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I was trying to figure out env, ( i.e. calling a util with a new environment).

Just as an example my environment variable KDEDIRS = /usr in my current environment and lets say I type:

env -i KDEDIRS=/home/newkdedir env

This outputs KDEDIRS=/home/newkdedir as expected. (i.e calling second env with the new environment)

Now i wanna call say utility echo same way

env -i KDEDIRS=/home/new_kdedir echo ${KDEDIRS}

This is obviously not gonna work bec. shell expands KDEDIRS before it gets to echo. So the output is /usr (i.e. value in the current environment)

Then i try indirection and type in

env -i KDEDIRS=/home/newkdedir echo ${!KDEDIRS} 

This outputs nothing.

I might be a little bit confused about this but how can i make the shell expand that KDEDIRS variable according to the newly created environment for echo?

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Note that the '-i' option means that the command executed will not have any environment variables set except KDEDIRS - so it won't find programs not on the default PATH (or built into the shell), etc. –  Jonathan Leffler Jan 9 '10 at 18:57
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2 Answers

up vote 5 down vote accepted

Expansion happens as part of constructing the env command line which also sets the variable. No expansion is done within the execution of that command. So you must add another command line expander as part of that command. E.g.

env -i KDEDIRS=/home/newkdedir /bin/sh -c 'echo $KDEDIRS'
KDEDIRS=/home/newkdedir eval 'echo $KDEDIRS'

Indirection has nothing to do with it.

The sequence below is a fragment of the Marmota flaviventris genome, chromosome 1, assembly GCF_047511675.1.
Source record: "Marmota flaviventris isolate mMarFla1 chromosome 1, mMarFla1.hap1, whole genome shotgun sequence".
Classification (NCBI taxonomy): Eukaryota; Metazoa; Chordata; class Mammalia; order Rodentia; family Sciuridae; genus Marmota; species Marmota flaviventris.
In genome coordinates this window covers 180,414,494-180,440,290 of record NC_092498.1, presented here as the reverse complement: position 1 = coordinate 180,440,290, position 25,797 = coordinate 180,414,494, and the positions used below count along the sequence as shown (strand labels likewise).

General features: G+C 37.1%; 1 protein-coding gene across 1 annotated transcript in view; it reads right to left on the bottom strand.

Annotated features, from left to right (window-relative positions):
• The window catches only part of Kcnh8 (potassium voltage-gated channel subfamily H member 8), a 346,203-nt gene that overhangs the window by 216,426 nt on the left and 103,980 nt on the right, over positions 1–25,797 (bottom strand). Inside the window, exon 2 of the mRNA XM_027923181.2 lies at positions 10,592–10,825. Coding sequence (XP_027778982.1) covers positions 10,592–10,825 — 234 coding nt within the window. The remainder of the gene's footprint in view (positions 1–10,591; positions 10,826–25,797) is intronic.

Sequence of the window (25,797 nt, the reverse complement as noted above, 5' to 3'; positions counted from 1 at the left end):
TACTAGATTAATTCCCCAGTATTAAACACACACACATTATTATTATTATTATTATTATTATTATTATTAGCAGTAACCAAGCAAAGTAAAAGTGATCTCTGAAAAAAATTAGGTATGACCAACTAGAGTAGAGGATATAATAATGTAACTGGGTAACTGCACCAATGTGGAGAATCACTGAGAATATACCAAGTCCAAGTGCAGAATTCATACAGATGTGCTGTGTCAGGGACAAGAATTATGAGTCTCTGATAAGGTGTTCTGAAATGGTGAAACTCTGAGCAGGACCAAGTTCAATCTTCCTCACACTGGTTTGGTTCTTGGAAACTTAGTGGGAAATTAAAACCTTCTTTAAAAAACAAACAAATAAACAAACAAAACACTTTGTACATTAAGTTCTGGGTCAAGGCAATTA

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+1 for a neat example. I gave up with after messing around with escapes for a while. –  Noufal Ibrahim Jan 9 '10 at 18:51
Thanks, sh -c works as another expander as you explained but the line with eval does not work for me. Is it due to Jonathan's comment above? –  beegee Jan 9 '10 at 19:32
The eval version gives me: env: eval: No such file or directory. –  Dennis Williamson Jan 9 '10 at 19:37
@Dennis: eval is a shell builtin. env only executes unix executables. The example is wrong. –  Charles Stewart Jan 10 '10 at 11:09
@reinierpost : Can you edit the answer and take out the eval part pls? I don't know if I can edit your answer –  beegee Jan 10 '10 at 17:22
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Usually, you use `env' to give an environment to a command that it spawned off (eg. like you did with in your first snippet). Printing the variable back (that too using a shell builtin) might be possible through some perverse escaping and subshell tricks but it's not a very common use case (atleast not in my experience).

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